Nervously I arrived at the sports stadium, anticipating the 800m, the first event of the day. Even as I write this now I have butterflies in my stomach, just remembering my nervous anticipation from this morning! I went for a jog, stretched, and then waited in the marshalling area anxiously. All too soon it was time for my age group to make our way onto the track. I was put in lane 4, and adrenaline pumped through my veins as I crouched in the starting position, ready to go.
The gun fired, and with a burst of energy I bolted from my starting position. Driving my arms and legs hard, I set about to overtake the other girls. By the time the first corner came around I was winning. I heard the commentator make some remark about what a great pace I had set, and I grinned. I ran fast, and kept my eyes focused on the track ahead thinking, 'Hey, this is great - I might actually win!' I turned the corner and ran along the last 100m stretch of the first lap. My dad was there, encouraging me and taking pictures, my grandparents clapped and waved, and the other competitors from my school were watching and cheering me on.
The problem was, I hadn't done enough training. I'd been sick, I didn't rest enough, and I forgot about dad's advice to 'pace myself.' I gave the race everything, but in the end it that wasn't enough - I wasn't fit enough, I needed more training, and I just wasn't prepared.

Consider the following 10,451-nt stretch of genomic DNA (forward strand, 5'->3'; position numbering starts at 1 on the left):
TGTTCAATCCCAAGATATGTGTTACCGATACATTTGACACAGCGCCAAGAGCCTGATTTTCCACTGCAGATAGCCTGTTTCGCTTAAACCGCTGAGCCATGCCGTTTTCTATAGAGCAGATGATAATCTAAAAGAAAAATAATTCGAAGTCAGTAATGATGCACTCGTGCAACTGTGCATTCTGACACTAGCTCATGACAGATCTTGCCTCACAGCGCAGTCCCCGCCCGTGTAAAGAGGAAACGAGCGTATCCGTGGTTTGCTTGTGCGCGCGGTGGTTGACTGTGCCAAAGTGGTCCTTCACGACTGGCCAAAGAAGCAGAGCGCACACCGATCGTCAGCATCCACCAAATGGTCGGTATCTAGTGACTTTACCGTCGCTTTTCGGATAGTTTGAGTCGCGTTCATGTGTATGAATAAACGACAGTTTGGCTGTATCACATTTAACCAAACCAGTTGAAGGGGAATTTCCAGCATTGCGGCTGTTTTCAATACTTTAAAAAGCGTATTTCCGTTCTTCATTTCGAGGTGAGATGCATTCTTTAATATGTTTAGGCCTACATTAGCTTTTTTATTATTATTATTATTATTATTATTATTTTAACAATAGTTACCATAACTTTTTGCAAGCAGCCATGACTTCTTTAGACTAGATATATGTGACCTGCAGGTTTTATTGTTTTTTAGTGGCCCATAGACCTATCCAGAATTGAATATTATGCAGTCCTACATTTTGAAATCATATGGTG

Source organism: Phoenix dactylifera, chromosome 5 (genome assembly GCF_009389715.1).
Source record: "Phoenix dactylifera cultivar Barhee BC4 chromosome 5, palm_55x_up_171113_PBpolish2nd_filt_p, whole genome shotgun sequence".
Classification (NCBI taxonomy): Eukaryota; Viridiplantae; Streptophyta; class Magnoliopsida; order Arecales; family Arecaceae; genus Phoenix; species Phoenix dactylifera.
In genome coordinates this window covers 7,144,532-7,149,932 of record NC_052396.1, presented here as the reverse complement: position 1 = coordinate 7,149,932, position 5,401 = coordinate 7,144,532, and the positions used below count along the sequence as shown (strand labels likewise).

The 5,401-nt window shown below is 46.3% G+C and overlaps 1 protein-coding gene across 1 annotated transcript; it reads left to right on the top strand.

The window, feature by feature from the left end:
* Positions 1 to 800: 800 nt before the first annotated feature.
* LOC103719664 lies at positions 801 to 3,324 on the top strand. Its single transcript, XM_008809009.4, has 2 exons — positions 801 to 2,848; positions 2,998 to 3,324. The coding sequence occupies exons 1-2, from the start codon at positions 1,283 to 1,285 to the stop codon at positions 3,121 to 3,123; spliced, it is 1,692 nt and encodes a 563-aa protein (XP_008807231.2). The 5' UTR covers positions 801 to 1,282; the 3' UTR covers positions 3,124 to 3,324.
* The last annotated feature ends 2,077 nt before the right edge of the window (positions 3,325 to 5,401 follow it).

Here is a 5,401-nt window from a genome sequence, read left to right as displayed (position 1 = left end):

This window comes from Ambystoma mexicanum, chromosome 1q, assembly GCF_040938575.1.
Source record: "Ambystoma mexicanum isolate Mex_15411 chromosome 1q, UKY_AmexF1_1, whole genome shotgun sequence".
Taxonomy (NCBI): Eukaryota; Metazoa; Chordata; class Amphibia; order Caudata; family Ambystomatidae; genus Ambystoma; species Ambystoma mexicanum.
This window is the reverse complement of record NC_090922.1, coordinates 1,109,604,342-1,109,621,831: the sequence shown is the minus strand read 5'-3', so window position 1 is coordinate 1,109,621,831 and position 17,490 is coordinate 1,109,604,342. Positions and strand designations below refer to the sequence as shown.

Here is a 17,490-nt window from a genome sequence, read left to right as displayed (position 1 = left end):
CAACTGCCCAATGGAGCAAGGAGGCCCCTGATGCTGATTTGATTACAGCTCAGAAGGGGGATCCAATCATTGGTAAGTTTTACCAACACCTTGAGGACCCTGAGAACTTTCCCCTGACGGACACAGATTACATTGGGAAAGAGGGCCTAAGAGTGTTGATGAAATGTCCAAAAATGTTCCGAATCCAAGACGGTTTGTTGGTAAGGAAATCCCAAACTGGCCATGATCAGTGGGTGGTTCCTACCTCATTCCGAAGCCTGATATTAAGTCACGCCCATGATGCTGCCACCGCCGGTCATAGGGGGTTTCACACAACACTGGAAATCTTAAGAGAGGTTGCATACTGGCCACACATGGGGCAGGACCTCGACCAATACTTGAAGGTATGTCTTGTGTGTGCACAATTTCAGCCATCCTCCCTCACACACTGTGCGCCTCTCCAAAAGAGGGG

Having said all this, my experience last Monday reminded me of another race - a more important one - that we're called to run in. In Philippians 3:13-14, Paul encourages to run the race towards the prize of Christ Jesus:
'Brothers, I do not consider that I have made it my own. But one thing I do: forgetting what lies behind and straining forward to what lies ahead, I press on toward the goal for the prize of the upward call of God in Christ Jesus.'
The thing is, this race is a lot like the one I ran in last week. This race requires training as well - perhaps even more so. You see, if we run the race on our own merits, we'll fall and stumble. We need to run the race relying on God, putting our trust and hope in him. To be the best, an athlete needs to train, get fit, and constantly improve.
Like an athlete, we should be diligent in 'training' ourselves, and seeking advice and techniques to help us run a better race. One way we can 'train' ourselves is by reading God's word - his teachings, advice, and techniques. Reading the bible prepares us for the challenges that face us along the track ahead. When the doubts, fears, and worries rear their ugly heads and tell us to quit the race, the bible will show us exactly what to say to them!
The bible offers us so much wisdom - but it often seems that so many other things in my life get in the way of my time with God, reading his word. I've put other things first in my life, and as a result, I haven't been 'running' too well lately.
This week I'm challenging myself to wake up just a little earlier and spend time with God in his word every morning. Its something I need to do a whole lot more often - besides, I don't want to blow out during the race like I did last Monday!
What about you?
How's your 'running' going?